The updated Consumer Credit Act states that card companies are jointly and severally liable for credit card purchases of between £100 and £60,260 (whether or not you paid just a deposit or the whole amount on your card).
Anyone spending between these amounts on their credit card is therefore protected if the retailer or service provider goes bust, their online shopping never arrives or the items in question are faulty or not as described.
Start by writing to the agency asking it to either remove or change the entry that you think is wrong. It will investigate the matter and find out whether you have been the victim of ID theft or a bank's mistake.
Within 28 days from receipt of your letter the agency should tell you how the bank has responded. If the bank agrees to change the entry, they will authorise the agency to update their records. They should also send updates to any other credit reference agencies they use.
You can also contact your lender directly to query a mistake. If the lender agrees to the discrepancy, ask them to confirm this in writing on their letterhead and send a copy to the agency, asking them to update your file.
The FOS settles disputes between financial companies such as banks and consumers.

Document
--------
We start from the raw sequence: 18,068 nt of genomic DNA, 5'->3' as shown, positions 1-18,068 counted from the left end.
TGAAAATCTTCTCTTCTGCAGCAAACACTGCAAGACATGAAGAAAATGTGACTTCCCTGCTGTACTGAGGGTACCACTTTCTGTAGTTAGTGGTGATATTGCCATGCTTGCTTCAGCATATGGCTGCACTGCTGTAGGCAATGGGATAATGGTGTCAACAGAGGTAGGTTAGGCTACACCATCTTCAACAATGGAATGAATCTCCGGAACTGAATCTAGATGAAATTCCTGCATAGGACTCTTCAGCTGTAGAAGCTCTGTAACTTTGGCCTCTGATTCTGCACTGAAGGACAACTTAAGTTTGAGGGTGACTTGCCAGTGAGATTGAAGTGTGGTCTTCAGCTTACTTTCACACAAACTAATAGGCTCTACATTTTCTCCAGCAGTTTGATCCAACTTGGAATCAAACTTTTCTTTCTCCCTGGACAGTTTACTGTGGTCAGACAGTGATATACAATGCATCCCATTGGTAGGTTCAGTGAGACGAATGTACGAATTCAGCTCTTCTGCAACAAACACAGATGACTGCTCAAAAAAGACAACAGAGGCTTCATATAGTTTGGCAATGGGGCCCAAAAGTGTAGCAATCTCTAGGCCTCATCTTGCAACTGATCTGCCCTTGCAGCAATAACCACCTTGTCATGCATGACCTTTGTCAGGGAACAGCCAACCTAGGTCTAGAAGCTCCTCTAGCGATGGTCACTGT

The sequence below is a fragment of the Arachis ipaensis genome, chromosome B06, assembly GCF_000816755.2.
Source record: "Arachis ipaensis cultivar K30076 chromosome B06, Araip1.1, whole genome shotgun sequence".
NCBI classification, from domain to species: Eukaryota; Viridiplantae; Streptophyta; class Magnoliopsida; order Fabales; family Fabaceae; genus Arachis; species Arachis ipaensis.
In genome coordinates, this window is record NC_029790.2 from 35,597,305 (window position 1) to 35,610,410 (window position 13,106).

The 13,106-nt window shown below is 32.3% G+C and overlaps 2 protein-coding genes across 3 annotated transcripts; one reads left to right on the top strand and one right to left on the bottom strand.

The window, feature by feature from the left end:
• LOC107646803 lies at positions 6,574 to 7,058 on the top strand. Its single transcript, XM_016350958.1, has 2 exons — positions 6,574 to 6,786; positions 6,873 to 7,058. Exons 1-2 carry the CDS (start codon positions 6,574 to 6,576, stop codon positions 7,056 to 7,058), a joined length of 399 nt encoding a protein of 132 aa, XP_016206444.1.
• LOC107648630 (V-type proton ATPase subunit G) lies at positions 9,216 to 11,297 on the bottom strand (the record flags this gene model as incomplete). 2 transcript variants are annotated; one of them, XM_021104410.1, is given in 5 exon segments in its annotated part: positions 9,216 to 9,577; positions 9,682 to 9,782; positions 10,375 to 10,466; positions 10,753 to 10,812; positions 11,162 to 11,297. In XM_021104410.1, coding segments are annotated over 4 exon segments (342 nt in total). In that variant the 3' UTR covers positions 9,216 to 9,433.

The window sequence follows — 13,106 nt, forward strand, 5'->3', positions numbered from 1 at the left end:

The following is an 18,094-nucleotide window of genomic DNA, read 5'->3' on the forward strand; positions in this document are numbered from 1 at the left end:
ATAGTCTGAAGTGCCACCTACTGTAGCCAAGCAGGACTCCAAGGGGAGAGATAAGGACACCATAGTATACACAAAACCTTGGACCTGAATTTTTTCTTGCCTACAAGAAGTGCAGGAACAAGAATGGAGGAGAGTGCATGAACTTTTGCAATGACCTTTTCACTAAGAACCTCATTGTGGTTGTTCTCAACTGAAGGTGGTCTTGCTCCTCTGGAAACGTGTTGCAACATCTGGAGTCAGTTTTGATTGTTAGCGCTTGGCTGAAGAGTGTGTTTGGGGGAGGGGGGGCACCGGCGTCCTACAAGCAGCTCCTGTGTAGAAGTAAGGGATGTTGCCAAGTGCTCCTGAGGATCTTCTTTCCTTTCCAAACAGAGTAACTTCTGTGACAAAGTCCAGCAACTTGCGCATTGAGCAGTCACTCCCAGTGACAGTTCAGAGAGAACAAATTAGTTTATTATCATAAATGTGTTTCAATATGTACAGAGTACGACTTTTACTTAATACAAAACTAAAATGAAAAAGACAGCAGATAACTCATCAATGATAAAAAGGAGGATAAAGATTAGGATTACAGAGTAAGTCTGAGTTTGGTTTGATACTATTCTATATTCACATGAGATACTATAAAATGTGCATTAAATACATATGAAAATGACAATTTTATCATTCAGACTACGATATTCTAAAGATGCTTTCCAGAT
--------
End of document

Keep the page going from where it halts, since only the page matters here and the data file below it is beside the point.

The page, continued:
If a financial organisation rejects a complaint you make about its services, you can therefore escalate that complaint to the FOS - as long as you have given the company in question at least eight weeks to respond.
The FOS will then investigate the case, and could force the company to offer you compensation should it see fit.
Bailiffs are allowed to take some of your belongings to sell on to cover certain debts, including unpaid Council Tax and parking fines.
They can, for example, take so-called luxury items such as TVs or games consoles. However, they cannot take essentials such as fridges or clothes.
What's more, they can only generally enter your home to take your stuff if you leave a door or window open or invite them in.
You are therefore within your rights to refuse them access and to ask for related documents such as proof of their identity. If they try to force their way in, you can also call the police to stop them.
Private sector debt collectors do not have the same powers as bailiffs, whatever they tell you.
They cannot, for example, enter your home and take your possessions in lieu of payment.
In fact, they can only write, phone, or visit your home to talk to you about paying back the debt. As with bailiffs, you can also call the police if you feel physically threatened.
Thanks to the Distance Selling Regulations, you actually have more rights buying online or by phone than on the High Street.
You can, for example, send most goods back within a week, for a full refund (including outward delivery costs), even if there's no fault.
You will usually need to pay for the return delivery, though. The seller must then refund you within 30 days.
We enter into contracts all the time, whether it be to join a gym, switch energy supplier or take out a loan.
In most cases, once you've signed a contract, you are legally bound by it. In some situations, however, you have the right to cancel it within a certain timeframe.
Credit agreements, for example, can be cancelled within 14 days. And online retailers must tell you about your cancellation rights for any contract made up to stand up legally.